The Barracks Precinct is a collection of art deco buildings, a parade ground, service areas and sheds, and a large area of bushland.
The main Barracks were the largest in Australia, and played an important role in upgrading the nation’s coastal defence throughout the 1930’s.
After World War II, the Barracks were used by the newly established Army School of Artillery. The school remained there until 1998, before the Harbour Trust took over management of the area in 2001.
5. Hanging Swamp
The main walking track crosses the parade ground where you will see a large signpost. This is where you turn left and follow the signs to the Hanging Swamp.
The Hanging Swamp is essentially a large area of swampland with a long boardwalk constructed through and above it.
This is actually quite a fascinating section of the walk, with excellent views of the natural surroundings to soak in.
6. Gun Emplacements
The main track continues on to an area where two heavy 9.2 inch calibre guns were positioned during the second World War to protect Sydney against enemy ships.
The road where these weapons were located is painted in camouflage colors to help conceal the location from potential aerial observation.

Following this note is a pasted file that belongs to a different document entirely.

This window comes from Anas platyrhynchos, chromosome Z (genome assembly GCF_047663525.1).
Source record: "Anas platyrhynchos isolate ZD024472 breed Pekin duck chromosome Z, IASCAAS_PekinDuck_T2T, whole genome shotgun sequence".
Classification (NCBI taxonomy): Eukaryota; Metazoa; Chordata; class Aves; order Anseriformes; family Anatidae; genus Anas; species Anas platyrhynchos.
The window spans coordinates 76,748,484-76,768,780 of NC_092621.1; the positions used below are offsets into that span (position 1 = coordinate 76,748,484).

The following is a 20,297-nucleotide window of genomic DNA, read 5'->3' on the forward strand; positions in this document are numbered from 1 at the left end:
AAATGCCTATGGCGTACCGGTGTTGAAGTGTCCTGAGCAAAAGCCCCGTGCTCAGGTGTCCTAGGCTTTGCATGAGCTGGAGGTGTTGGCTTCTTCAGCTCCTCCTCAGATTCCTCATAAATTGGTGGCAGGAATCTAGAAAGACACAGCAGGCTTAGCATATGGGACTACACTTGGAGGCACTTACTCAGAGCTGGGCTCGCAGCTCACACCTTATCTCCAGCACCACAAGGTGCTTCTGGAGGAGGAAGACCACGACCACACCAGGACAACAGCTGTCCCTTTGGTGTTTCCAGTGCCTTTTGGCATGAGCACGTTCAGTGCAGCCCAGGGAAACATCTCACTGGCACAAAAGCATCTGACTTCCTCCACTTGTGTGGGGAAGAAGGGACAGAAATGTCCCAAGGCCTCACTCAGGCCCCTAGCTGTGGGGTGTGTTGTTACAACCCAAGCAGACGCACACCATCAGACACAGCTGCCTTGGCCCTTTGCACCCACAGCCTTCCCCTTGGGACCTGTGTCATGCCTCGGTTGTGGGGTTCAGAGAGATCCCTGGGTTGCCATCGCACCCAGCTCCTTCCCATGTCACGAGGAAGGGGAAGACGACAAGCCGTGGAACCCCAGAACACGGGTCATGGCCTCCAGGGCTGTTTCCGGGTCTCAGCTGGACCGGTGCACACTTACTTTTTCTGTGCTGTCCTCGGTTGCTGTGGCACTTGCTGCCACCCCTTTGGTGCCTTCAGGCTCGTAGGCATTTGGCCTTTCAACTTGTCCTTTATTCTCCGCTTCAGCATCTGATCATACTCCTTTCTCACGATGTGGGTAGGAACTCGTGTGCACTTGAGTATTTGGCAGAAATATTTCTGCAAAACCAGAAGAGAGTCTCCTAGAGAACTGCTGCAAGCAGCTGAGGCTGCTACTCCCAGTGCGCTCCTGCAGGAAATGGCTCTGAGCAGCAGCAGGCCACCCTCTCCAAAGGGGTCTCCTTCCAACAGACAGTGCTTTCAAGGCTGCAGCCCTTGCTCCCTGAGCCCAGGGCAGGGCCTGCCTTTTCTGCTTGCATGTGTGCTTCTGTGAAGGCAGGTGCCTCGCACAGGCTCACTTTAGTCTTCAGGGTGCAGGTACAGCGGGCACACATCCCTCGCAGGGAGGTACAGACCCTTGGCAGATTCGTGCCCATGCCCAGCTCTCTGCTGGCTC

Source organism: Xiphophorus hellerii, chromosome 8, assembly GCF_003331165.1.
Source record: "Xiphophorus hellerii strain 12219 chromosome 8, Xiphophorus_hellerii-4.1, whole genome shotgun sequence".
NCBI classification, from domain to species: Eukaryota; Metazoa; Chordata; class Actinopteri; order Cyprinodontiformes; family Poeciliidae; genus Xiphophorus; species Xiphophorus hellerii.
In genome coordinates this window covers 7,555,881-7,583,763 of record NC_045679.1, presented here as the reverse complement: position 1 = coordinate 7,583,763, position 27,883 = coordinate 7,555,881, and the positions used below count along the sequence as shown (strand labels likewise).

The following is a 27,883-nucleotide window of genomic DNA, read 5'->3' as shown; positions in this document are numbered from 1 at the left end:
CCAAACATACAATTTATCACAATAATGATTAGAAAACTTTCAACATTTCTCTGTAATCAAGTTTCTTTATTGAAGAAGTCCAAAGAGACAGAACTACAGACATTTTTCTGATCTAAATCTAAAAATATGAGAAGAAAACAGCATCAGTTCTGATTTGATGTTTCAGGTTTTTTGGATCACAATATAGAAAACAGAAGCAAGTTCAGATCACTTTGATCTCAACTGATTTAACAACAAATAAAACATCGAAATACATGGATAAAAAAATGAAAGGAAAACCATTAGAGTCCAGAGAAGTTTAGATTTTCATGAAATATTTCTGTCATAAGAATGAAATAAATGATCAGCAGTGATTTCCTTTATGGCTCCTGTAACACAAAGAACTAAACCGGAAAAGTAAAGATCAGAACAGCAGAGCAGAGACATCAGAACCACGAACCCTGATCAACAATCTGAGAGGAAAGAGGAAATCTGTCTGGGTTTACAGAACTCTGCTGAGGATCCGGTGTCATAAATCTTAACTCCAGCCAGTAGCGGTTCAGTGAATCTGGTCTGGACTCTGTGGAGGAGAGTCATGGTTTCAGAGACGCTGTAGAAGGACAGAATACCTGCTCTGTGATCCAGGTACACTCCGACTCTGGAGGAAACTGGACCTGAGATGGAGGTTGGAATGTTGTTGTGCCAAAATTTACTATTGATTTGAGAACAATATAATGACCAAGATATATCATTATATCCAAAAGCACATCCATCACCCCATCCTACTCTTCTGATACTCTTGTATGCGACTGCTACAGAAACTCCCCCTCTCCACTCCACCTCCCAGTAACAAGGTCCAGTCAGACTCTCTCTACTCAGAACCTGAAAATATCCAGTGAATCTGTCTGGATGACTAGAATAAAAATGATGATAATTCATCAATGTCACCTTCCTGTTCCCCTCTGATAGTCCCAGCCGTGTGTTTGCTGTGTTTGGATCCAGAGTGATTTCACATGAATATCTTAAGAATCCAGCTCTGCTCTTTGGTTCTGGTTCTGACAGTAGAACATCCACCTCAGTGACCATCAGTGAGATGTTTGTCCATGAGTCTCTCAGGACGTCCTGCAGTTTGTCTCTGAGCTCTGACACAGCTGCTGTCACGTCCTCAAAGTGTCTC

The weapons were only engaged once, in 1943, when an unidentified Polish ship approached the Harbour without official clearance. After warning shots, the ship turned away and moved on to Newcastle.
One barrel is displayed along the road, which gives visitors an idea of how big these weapons were at the time.
7. Australia’s Memorial Walk
From the Gun Emplacements, the walk flows into Australia’s Memorial Walk.
The Memorial Walk is a paved pathway with five monuments to remember the major military conflict periods in Australia’s history. It honours those who have served and supported Australia’s defence in peace or in war.
The monuments have been designed to provide visitors with information on the military conflicts, and also serves as a place to rest, reflect, and to remember.
8. Fairfax Lookout
The path to the Fairfax Lookout starts from an intersection at the Memorial Walk, which is clearly signposted. At that signpost, keep walking straight to visit the Fairfax Walk and the Fairfax Lookout.
The Fairfax Walk is a family-friendy 1km long circuit trail which takes in several lookout points that offer incredible views of Sydney Harbour, the city skyline, South Head and the ocean.
The highlight along this walk is the Fairfax Lookout, which is widely considered one of the most scenic lookout points in Sydney. It’s also the perfect whale watching spot, with clear ocean views.
Once you’re finished admiring the views at the Fairfax Lookout, it’s important to retrace your steps back to the intersection at the Memorial Walk.